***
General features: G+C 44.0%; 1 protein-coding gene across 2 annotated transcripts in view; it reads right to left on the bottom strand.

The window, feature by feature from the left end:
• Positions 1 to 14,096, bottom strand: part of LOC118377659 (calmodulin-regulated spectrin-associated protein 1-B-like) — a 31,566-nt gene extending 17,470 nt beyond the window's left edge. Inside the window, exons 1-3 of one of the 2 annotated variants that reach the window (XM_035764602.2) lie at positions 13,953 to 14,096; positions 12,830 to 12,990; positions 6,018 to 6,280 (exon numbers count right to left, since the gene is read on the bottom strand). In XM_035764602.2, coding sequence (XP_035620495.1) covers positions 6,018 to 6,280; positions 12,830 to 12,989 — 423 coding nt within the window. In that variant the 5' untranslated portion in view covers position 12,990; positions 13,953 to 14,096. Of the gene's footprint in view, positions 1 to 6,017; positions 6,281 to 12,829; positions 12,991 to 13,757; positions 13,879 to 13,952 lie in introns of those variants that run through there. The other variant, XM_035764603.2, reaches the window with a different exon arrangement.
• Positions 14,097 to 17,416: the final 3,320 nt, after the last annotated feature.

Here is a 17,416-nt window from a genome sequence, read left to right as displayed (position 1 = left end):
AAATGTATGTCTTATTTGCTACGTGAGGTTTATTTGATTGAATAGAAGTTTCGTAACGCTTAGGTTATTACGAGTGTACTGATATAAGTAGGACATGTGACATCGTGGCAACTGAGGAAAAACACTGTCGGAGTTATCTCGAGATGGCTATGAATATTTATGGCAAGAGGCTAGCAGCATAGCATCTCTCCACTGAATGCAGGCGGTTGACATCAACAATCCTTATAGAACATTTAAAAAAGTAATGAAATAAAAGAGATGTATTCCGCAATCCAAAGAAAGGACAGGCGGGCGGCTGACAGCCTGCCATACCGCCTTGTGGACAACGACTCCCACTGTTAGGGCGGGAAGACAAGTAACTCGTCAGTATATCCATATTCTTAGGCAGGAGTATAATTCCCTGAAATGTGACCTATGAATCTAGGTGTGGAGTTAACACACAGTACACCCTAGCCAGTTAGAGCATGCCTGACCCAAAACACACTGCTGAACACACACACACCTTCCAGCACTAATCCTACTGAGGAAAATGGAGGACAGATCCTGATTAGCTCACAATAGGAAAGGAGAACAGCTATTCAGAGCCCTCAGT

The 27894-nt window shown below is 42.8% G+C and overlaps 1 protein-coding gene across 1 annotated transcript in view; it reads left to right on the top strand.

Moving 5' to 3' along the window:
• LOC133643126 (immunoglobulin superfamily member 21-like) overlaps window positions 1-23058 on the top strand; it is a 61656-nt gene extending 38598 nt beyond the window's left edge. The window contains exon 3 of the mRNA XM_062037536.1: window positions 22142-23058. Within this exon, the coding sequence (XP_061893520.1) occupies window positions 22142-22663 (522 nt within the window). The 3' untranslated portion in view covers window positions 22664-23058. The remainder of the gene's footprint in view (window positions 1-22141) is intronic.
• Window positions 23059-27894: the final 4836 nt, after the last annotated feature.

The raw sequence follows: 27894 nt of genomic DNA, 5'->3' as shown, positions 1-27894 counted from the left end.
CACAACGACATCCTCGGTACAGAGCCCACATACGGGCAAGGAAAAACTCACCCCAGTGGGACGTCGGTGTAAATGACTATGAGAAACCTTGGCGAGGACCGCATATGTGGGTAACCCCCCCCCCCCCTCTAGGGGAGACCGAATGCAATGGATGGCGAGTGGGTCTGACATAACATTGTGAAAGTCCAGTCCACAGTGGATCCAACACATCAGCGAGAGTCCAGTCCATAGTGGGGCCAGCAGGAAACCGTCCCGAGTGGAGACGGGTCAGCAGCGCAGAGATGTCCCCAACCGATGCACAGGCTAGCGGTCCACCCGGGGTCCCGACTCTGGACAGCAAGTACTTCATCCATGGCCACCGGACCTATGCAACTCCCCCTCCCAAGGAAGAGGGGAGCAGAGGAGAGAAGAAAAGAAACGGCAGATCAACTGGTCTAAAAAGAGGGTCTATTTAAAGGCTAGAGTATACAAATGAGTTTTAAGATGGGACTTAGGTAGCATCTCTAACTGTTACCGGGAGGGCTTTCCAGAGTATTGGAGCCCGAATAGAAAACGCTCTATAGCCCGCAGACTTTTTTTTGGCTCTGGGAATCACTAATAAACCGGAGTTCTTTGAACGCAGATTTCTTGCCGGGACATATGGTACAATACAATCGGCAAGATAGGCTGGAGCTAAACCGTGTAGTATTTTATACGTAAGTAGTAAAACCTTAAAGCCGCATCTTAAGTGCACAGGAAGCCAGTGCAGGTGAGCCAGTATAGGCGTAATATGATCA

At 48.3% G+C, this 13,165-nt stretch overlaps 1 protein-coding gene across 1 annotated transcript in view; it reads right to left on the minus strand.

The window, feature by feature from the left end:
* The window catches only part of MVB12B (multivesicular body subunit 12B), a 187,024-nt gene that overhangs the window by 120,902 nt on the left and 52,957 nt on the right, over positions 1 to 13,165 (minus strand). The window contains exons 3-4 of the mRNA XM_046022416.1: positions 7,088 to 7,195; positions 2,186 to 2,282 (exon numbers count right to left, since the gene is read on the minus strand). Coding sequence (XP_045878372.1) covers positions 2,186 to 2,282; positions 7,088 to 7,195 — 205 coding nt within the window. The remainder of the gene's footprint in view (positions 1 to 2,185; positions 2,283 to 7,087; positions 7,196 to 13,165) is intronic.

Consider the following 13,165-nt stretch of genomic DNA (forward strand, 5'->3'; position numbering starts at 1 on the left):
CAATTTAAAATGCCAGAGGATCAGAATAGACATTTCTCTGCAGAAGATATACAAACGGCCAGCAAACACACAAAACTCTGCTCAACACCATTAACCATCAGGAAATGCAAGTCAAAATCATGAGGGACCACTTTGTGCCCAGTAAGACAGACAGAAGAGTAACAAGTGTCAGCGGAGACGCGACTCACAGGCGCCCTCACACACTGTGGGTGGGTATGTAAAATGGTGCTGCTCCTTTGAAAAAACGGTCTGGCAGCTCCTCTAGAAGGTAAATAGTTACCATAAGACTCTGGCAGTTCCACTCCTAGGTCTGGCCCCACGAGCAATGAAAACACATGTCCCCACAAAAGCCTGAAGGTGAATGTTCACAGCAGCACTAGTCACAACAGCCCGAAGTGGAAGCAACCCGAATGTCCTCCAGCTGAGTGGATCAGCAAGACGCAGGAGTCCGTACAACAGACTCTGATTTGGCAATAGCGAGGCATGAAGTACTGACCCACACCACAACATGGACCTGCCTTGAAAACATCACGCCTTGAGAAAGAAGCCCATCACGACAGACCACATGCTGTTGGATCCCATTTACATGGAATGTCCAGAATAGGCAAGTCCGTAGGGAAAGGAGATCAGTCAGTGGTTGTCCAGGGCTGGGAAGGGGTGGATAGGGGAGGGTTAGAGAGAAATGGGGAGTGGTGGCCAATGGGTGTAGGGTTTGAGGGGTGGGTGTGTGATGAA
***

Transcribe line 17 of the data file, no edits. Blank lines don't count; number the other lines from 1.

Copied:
CAATTTAAAATGCCAGAGGATCAGAATAGACATTTCTCTGCAGAAGATATACAAACGGCCAGCAAACACACAAAACTCTGCTCAACACCATTAACCATCAGGAAATGCAAGTCAAAATCATGAGGGACCACTTTGTGCCCAGTAAGACAGACAGAAGAGTAACAAGTGTCAGCGGAGACGCGACTCACAGGCGCCCTCACACACTGTGGGTGGGTATGTAAAATGGTGCTGCTCCTTTGAAAAAACGGTCTGGCAGCTCCTCTAGAAGGTAAATAGTTACCATAAGACTCTGGCAGTTCCACTCCTAGGTCTGGCCCCACGAGCAATGAAAACACATGTCCCCACAAAAGCCTGAAGGTGAATGTTCACAGCAGCACTAGTCACAACAGCCCGAAGTGGAAGCAACCCGAATGTCCTCCAGCTGAGTGGATCAGCAAGACGCAGGAGTCCGTACAACAGACTCTGATTTGGCAATAGCGAGGCATGAAGTACTGACCCACACCACAACATGGACCTGCCTTGAAAACATCACGCCTTGAGAAAGAAGCCCATCACGACAGACCACATGCTGTTGGATCCCATTTACATGGAATGTCCAGAATAGGCAAGTCCGTAGGGAAAGGAGATCAGTCAGTGGTTGTCCAGGGCTGGGAAGGGGTGGATAGGGGAGGGTTAGAGAGAAATGGGGAGTGGTGGCCAATGGGTGTAGGGTTTGAGGGGTGGGTGTGTGATGAA